Unfortunately… life can get in the way. You get a call from a family member that there is a serious health issue, or you have put your house on the market and you don’t get five offers from the first showings as your realtor promised. Maybe you even find out you have an extra month or two on your lease that you did not figure into the cost factor of relocation. Or you have a family member that has a current issue that needs your support, and… Well, you can fill in the blanks.

Now don’t get me wrong, these are all valid concerns and issues that give pause for consideration; after all, family is everything in my book. However, how does that change the nature of the situation that caused you to look in the first place? Will putting off pursuing your career change provide any sort of solution? If you put off an interview or offer, will that change the atmosphere of your current employment situation or community conundrum?

There are some valid reasons to turn down an offer. Although situations outside of your control, that can be managed via telephone or travel on your time off, are not on the list. Bluntly, that’s what airports are for. Fearing change as a reason to postpone what is best for you and your future is not advisable. My advice is to do yourself a favor: When you make the decision that it’s time for a change, see it through. You owe it to yourself and the healthcare industry where you can make a difference. If you made the decision to make a career change, reach out to me or my healthcare team. We can help you make the change you deserve.

Relocating For A Job? Here’s What You Need To Know

Relocating For A Job? Here’s What You Need To Know

Relocating For A Job? Here’s What You Need To Know

In case you haven’t heard, the hiring market is hot right now. If you have been thinking about making a move, now is a perfect time! However, relocation always involves multiple factors. Here are a few things you should consider when approached with a relocation, from the interview process to the actual move!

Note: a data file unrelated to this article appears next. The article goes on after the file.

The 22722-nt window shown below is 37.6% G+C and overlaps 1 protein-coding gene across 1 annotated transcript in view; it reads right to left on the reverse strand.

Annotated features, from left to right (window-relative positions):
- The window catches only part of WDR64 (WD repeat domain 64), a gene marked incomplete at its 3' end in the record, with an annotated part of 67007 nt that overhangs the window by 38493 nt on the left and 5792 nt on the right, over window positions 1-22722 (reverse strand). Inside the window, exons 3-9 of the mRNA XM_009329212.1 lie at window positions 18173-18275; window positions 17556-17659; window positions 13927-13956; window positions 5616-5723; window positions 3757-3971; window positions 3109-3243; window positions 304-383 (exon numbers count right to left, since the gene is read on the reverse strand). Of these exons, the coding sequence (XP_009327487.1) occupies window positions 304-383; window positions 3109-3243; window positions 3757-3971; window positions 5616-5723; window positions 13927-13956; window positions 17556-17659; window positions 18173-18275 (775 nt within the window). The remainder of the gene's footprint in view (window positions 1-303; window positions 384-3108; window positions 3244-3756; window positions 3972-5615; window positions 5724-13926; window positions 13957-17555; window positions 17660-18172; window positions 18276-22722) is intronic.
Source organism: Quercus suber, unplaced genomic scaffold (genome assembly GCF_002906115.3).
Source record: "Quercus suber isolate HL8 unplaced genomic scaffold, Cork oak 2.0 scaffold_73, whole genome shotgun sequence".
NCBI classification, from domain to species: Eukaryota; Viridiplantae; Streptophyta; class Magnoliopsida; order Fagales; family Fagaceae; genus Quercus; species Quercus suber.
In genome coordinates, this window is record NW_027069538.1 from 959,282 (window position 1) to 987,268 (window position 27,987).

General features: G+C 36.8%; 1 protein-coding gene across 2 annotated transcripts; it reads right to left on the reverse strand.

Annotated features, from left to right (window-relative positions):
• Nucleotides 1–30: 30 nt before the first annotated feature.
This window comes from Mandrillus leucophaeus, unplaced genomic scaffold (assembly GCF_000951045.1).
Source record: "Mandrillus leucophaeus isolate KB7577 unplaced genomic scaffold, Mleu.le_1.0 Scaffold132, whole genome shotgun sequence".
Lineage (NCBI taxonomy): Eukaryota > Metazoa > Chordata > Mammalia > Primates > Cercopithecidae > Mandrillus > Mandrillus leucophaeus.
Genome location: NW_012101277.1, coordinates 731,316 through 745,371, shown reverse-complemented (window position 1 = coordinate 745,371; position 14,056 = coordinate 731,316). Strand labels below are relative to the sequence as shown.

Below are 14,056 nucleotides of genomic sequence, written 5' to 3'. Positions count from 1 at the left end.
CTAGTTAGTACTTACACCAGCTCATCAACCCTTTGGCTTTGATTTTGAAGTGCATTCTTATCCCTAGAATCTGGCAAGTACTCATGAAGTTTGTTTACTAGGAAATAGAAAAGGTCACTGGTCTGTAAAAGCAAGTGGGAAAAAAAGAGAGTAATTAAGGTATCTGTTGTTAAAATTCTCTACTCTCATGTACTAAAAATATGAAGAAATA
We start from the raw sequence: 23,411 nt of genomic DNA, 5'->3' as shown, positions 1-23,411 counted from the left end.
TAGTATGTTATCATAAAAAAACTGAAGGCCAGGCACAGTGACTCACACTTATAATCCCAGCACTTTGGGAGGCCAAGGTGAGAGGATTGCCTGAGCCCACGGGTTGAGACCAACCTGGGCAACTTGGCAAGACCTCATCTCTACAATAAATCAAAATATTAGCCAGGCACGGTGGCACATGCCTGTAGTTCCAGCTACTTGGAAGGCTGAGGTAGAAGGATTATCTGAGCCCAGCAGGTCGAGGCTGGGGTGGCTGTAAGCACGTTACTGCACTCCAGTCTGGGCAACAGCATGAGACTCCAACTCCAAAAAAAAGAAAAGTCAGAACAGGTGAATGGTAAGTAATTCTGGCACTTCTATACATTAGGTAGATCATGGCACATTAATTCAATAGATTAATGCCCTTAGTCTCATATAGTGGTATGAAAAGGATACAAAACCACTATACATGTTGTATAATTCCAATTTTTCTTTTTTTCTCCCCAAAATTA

Involve your family

Whenever you’re considering a relocation, before you make any official decisions it’s important to talk about it with everyone involved. Whether you will have people making the move with you, or just loved ones who would be affected by your move, discuss it with them during the interview process.

Understand relocation costs

If you are relocating for a job, it’s essential to understand costs. If your new employer is covering some or all of your moving costs, that will be discussed during the hiring process and explained in your offer letter. If they are not covering costs, you need to establish a personal budget to following during the move. We love this article that breaks down the true cost of relocating.

Do your research

Before you pack your bags, research the area you’ll be relocating to. Contact local realtors to inquire about school districts and the housing market. Local social media groups are also a great place to reach out and get some insider information on the location! The more you know about the area, the more it will feel like home once you settle in.

Get organized

Once you’ve talked with your family, figured out costs, and do your research on the area, it’s time to commit to the move and make a plan. Create a timeline and make lists of everything that will need to be done before you move. It’s a big decision for companies to hire a non-local candidate and they appreciate your dedication to starting the job on time and with minimal hiccups along the way.